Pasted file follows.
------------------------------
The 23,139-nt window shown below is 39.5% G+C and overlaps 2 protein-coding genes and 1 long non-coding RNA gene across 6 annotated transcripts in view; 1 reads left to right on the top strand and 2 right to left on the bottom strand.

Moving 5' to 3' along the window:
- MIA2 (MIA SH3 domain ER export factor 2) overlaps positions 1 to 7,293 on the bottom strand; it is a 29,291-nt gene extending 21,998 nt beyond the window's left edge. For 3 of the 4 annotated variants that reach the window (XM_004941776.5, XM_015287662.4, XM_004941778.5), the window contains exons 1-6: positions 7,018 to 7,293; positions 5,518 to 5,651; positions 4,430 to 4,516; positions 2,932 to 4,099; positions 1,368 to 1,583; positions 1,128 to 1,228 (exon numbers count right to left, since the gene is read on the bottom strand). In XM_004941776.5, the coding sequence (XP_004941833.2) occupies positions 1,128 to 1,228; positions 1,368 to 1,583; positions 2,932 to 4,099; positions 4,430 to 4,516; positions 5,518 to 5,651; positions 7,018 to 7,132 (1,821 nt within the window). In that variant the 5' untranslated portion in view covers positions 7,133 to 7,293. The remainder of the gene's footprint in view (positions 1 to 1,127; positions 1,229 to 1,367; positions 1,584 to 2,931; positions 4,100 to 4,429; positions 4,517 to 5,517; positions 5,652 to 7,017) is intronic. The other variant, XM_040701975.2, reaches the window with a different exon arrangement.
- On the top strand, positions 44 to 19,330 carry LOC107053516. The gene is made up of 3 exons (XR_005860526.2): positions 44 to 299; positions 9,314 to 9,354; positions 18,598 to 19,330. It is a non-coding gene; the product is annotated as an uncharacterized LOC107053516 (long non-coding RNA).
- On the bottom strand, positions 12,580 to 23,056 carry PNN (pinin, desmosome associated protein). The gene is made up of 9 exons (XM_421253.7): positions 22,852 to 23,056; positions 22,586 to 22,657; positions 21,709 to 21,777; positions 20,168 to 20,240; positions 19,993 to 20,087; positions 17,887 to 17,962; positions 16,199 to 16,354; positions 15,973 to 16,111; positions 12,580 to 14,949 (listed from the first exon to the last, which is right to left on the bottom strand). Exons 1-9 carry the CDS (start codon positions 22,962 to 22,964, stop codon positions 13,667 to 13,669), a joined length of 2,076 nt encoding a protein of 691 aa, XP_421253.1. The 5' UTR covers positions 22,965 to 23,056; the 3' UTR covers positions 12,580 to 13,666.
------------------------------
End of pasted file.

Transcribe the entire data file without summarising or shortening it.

The 23,139-nt window shown below is 39.5% G+C and overlaps 2 protein-coding genes and 1 long non-coding RNA gene across 6 annotated transcripts in view; 1 reads left to right on the top strand and 2 right to left on the bottom strand.

Moving 5' to 3' along the window:
- MIA2 (MIA SH3 domain ER export factor 2) overlaps positions 1 to 7,293 on the bottom strand; it is a 29,291-nt gene extending 21,998 nt beyond the window's left edge. For 3 of the 4 annotated variants that reach the window (XM_004941776.5, XM_015287662.4, XM_004941778.5), the window contains exons 1-6: positions 7,018 to 7,293; positions 5,518 to 5,651; positions 4,430 to 4,516; positions 2,932 to 4,099; positions 1,368 to 1,583; positions 1,128 to 1,228 (exon numbers count right to left, since the gene is read on the bottom strand). In XM_004941776.5, the coding sequence (XP_004941833.2) occupies positions 1,128 to 1,228; positions 1,368 to 1,583; positions 2,932 to 4,099; positions 4,430 to 4,516; positions 5,518 to 5,651; positions 7,018 to 7,132 (1,821 nt within the window). In that variant the 5' untranslated portion in view covers positions 7,133 to 7,293. The remainder of the gene's footprint in view (positions 1 to 1,127; positions 1,229 to 1,367; positions 1,584 to 2,931; positions 4,100 to 4,429; positions 4,517 to 5,517; positions 5,652 to 7,017) is intronic. The other variant, XM_040701975.2, reaches the window with a different exon arrangement.
- On the top strand, positions 44 to 19,330 carry LOC107053516. The gene is made up of 3 exons (XR_005860526.2): positions 44 to 299; positions 9,314 to 9,354; positions 18,598 to 19,330. It is a non-coding gene; the product is annotated as an uncharacterized LOC107053516 (long non-coding RNA).
- On the bottom strand, positions 12,580 to 23,056 carry PNN (pinin, desmosome associated protein). The gene is made up of 9 exons (XM_421253.7): positions 22,852 to 23,056; positions 22,586 to 22,657; positions 21,709 to 21,777; positions 20,168 to 20,240; positions 19,993 to 20,087; positions 17,887 to 17,962; positions 16,199 to 16,354; positions 15,973 to 16,111; positions 12,580 to 14,949 (listed from the first exon to the last, which is right to left on the bottom strand). Exons 1-9 carry the CDS (start codon positions 22,962 to 22,964, stop codon positions 13,667 to 13,669), a joined length of 2,076 nt encoding a protein of 691 aa, XP_421253.1. The 5' UTR covers positions 22,965 to 23,056; the 3' UTR covers positions 12,580 to 13,666.